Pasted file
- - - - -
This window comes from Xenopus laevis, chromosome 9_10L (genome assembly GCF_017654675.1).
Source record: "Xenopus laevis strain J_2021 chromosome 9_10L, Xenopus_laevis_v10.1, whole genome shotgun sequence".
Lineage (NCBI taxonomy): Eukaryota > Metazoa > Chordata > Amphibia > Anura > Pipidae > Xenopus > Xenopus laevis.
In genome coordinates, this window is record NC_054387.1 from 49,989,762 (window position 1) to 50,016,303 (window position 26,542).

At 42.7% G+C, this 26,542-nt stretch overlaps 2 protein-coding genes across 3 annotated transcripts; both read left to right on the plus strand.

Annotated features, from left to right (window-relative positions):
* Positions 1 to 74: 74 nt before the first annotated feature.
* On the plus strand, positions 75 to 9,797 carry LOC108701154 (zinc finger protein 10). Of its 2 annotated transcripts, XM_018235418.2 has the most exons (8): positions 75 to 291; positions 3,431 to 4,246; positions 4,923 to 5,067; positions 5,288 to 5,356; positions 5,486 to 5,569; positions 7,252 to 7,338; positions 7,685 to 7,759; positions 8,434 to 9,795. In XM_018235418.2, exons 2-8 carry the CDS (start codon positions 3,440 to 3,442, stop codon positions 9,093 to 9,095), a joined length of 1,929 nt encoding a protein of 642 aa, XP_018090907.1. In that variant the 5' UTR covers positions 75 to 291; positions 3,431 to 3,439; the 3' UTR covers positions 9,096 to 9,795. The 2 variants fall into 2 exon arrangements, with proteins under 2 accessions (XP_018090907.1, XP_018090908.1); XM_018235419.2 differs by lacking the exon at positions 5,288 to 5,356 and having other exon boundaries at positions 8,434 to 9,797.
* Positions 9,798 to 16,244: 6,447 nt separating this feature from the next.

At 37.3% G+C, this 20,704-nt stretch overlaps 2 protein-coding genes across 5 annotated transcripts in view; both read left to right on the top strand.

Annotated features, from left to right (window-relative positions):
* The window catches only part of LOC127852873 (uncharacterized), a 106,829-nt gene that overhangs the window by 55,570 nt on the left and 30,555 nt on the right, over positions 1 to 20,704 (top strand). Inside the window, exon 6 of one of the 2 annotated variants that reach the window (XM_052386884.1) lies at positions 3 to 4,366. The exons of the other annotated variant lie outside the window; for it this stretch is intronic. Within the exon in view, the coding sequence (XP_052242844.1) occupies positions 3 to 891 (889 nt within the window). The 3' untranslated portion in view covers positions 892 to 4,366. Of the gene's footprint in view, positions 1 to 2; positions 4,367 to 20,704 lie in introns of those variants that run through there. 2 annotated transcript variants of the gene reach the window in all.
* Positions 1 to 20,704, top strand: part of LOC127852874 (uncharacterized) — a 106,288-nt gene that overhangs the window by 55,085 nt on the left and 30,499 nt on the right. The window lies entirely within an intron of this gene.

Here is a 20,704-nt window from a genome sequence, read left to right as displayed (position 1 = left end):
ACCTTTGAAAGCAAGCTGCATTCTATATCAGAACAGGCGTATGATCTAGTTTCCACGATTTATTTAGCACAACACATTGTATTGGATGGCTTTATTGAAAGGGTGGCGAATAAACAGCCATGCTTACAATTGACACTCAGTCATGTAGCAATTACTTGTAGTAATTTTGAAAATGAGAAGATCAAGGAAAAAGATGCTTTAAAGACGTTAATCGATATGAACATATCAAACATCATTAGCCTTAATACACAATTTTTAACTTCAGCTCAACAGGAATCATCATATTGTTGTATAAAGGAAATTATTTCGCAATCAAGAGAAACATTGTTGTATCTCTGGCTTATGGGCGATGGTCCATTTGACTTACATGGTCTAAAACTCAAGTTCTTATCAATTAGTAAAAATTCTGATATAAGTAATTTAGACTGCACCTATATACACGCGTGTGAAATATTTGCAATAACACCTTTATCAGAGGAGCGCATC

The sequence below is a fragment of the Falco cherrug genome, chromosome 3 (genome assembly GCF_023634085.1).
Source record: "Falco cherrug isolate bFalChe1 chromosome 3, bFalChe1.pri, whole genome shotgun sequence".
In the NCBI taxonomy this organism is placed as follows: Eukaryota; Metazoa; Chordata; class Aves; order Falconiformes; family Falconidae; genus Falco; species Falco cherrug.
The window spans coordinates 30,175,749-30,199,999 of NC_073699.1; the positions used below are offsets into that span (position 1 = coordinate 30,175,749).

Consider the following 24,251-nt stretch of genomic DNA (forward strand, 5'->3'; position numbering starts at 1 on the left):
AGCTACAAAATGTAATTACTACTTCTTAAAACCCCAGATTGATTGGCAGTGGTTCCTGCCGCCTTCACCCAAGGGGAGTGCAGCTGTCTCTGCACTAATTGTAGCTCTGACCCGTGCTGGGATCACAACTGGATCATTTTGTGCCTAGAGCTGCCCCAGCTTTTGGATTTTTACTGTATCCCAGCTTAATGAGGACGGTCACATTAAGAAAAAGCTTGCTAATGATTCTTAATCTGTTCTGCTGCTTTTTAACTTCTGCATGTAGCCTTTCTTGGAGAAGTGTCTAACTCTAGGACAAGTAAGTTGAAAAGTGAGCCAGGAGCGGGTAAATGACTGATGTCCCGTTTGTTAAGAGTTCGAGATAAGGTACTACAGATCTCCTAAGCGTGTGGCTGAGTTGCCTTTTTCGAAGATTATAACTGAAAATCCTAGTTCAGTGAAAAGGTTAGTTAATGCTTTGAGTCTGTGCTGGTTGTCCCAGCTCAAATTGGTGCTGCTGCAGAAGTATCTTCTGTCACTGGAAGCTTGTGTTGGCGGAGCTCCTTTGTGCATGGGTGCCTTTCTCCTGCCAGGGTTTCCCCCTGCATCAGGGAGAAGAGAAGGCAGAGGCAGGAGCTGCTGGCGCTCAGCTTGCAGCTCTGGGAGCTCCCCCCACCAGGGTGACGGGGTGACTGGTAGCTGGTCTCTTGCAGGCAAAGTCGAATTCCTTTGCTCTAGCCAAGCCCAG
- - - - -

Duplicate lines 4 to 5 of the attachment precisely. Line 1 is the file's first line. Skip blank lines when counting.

In genome coordinates, this window is record NC_054387.1 from 49,989,762 (window position 1) to 50,016,303 (window position 26,542).

At 42.7% G+C, this 26,542-nt stretch overlaps 2 protein-coding genes across 3 annotated transcripts; both read left to right on the plus strand.